We know that Medicare has several different parts. Today We will focus on some basics.
Medicare Part A and Medicare Part B. In another article We will look at things in more depth. For today the basics.
In the Original Medicare Part A there is a deductible and cost sharing for covered services. The hospital deductible is $1408.00 for 2020 per benefit period. The benefit period in a continuous or unbroken number of days within a calendar year. So a person in the hospital on different occasions during the annual period could actually have multiple deductibles. And multiple cost sharing co-pays. Medicare does not cover all costs so it is important to have coverage above and beyond Medicare Part A. Whether a Nursing Home visit is in order after a hospital visit or you head home to recover, health care has costs associated with utilization of health care. More on that later.
by Kristin P. Sinclair January 17, 2020
January 2020: It is a new Year and Medicare Cost Sharing has changed for the 2020 Annual Period.
Since Medicare has unlimited out of pocket exposure it is important that the Medicare beneficiary have coverage above and beyond that to the original Medicare. Supplemental coverage options can help pay for that additional out of pocket exposure and different plan designs off different levels of coverage. You can call Kristin at 803-329-0615 to discuss setting up an appoint to review coverage options than can help you protect your out of pocket exposure.
Medicare Part A in 2020 has a $1,408.00 deductible for Hospital Admission as an inpatient. That amount is applicable whether You are admitted for one day or up to 60 consecutive days. On days 61 through 90 the Medicare beneficiary would have a co-payment responsibility of $352.00 per day. On days 91 through 150 which are one time use life time reserve days the Medicare beneficiary would have a co-payment responsibility of $704.00 per day. At which point Medicare would have paid as much toward that admission as could be paid by the original Medicare.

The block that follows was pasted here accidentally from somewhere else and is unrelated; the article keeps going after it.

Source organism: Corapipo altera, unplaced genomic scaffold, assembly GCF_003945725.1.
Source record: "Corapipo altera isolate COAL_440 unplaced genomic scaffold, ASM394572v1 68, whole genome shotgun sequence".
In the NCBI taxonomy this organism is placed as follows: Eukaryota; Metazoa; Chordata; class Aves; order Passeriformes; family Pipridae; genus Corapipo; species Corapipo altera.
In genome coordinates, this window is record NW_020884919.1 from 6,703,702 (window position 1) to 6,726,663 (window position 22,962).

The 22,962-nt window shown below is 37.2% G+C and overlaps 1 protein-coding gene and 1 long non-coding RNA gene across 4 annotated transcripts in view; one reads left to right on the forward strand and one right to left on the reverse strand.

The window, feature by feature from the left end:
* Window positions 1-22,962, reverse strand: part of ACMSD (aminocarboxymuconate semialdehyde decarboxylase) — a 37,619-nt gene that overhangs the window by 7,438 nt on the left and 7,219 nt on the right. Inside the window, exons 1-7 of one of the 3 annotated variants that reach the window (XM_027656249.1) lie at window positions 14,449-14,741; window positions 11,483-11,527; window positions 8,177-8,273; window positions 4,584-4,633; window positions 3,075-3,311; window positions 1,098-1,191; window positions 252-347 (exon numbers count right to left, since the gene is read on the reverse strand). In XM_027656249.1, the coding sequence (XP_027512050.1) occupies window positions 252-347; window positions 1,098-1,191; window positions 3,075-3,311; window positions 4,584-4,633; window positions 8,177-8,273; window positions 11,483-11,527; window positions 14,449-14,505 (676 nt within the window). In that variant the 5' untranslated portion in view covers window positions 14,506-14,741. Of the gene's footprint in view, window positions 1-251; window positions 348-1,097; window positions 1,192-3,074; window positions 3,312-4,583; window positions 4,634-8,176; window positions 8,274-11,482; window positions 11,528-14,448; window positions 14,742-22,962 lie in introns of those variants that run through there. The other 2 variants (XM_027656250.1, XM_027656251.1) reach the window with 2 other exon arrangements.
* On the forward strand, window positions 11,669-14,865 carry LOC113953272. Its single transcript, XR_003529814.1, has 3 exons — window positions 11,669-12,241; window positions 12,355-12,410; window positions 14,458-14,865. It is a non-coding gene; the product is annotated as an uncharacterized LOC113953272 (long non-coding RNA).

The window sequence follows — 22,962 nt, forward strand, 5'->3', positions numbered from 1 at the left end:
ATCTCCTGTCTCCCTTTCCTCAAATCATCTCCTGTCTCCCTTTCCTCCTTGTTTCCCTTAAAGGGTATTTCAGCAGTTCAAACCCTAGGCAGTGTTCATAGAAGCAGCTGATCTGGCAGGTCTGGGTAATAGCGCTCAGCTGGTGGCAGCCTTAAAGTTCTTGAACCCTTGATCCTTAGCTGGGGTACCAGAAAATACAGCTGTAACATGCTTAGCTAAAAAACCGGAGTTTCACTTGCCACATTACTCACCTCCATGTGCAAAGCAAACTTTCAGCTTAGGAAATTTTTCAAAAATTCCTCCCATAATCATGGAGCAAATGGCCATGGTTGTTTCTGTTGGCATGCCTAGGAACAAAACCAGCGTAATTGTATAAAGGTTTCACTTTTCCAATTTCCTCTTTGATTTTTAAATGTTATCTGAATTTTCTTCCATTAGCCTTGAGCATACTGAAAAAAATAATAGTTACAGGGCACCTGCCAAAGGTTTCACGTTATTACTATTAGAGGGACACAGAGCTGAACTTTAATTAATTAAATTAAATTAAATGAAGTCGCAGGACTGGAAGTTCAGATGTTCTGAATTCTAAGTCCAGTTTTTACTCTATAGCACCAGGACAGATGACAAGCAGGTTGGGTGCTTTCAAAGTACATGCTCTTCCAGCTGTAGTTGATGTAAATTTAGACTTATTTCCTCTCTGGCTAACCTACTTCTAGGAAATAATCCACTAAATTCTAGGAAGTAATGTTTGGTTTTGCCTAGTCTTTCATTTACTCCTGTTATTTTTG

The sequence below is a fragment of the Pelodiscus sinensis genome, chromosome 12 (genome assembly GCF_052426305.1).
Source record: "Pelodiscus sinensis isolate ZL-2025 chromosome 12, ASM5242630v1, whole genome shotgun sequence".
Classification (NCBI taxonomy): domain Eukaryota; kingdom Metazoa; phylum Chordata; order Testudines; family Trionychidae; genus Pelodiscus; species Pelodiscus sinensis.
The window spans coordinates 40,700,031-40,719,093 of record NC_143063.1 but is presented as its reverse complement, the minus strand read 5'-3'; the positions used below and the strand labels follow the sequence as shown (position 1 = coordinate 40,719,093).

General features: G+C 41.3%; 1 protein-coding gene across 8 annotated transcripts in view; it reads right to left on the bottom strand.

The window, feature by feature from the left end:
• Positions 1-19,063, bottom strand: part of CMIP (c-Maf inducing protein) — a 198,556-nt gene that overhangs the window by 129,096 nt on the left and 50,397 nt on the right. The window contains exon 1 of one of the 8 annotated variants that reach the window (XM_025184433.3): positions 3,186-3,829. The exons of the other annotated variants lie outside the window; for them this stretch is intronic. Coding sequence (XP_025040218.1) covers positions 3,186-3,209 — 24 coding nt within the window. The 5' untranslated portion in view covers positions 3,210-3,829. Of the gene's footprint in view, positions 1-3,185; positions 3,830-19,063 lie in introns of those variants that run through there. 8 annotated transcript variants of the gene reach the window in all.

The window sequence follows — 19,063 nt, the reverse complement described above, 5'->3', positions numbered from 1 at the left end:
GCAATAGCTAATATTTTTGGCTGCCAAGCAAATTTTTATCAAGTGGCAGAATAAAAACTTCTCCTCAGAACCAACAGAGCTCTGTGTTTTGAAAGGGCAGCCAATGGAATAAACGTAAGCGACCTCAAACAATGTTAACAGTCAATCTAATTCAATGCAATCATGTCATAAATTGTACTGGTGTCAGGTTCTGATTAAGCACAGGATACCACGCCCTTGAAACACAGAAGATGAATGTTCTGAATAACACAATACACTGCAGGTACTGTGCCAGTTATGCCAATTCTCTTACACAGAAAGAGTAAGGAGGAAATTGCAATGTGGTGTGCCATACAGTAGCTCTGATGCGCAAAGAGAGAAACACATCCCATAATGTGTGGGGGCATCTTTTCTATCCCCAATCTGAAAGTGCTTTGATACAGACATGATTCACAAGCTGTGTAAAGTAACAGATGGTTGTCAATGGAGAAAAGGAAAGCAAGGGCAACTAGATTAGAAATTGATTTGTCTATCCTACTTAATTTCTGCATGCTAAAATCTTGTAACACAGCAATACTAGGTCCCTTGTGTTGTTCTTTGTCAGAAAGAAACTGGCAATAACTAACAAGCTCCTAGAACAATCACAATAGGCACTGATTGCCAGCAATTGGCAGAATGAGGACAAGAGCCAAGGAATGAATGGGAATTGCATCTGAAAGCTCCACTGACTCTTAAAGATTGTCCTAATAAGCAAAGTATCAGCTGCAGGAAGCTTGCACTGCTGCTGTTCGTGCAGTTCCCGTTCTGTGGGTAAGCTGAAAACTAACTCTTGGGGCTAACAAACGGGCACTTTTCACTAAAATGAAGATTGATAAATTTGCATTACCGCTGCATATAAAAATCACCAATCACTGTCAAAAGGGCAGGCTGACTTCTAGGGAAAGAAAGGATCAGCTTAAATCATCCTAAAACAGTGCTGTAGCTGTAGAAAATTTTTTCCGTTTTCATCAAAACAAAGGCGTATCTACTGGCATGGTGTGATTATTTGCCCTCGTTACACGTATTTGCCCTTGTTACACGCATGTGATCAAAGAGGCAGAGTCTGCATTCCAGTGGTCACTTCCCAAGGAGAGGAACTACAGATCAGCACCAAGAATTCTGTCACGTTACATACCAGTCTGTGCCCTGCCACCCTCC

By Donn J. Sinclair, MBA November 12, 2019
Fixed annuities pay guaranteed rates of interest and in many cases higher interest rates than those available from other financial institutions. Fixed annuities are the issued by insurance companies and are essentially fixed rate savings/investments from an insurance company.
You can select either a deferred or immediate fixed annuity. The deferred fixed annuity normally allows your savings to grow tax-deferred while accumulating regular rates of interest. The immediate annuity usually provides you with regular fixed payments which are partially determined by your age, the size of your annuity purchase, the payment schedule selected, and the interest rate for your annuity.
by Donn J. Sinclair, MBA January 14, 2020
Curb to Door Appeal
The first impression that your home makes on prospective buyers as they approach your home should entice them to step out of their car and enjoy the upcoming showing. Clean, or have someone clean the gutters so they are free of any visible leaves and debris. Your roof should not look like it is need of imminent replacement. You or someone should hose down the exterior, plus use a soft brush or sponge mop to clean hard to reach soffit and fascia, plus the doors, windows and frames. Your front entryway should sparkle. Thoroughly clean the doors, replace any tarnished hardware, and replace any dingy or burnt out lighting. A new front doormat might be just the final touch.
by Kristin P. Sinclair – A Accu Tax – November 15, 2019 – Rock Hill, SC – Charleston, SC
We have heard in the news that the Standard Deduction is increasing and fewer people will be itemizing on the their tax returns over the next 7 years. The higher deduction is indeed expected to be taken by many. However for people who have a Mortgage on their home paying interest, they might want to look at itemizing and decide if it is to their advantage. Have deductible gifts to charity add this to the mix. And then also, taxes paid for home, vehicles, and state taxes on their earned income. Estimated state taxes on investments and retirement income.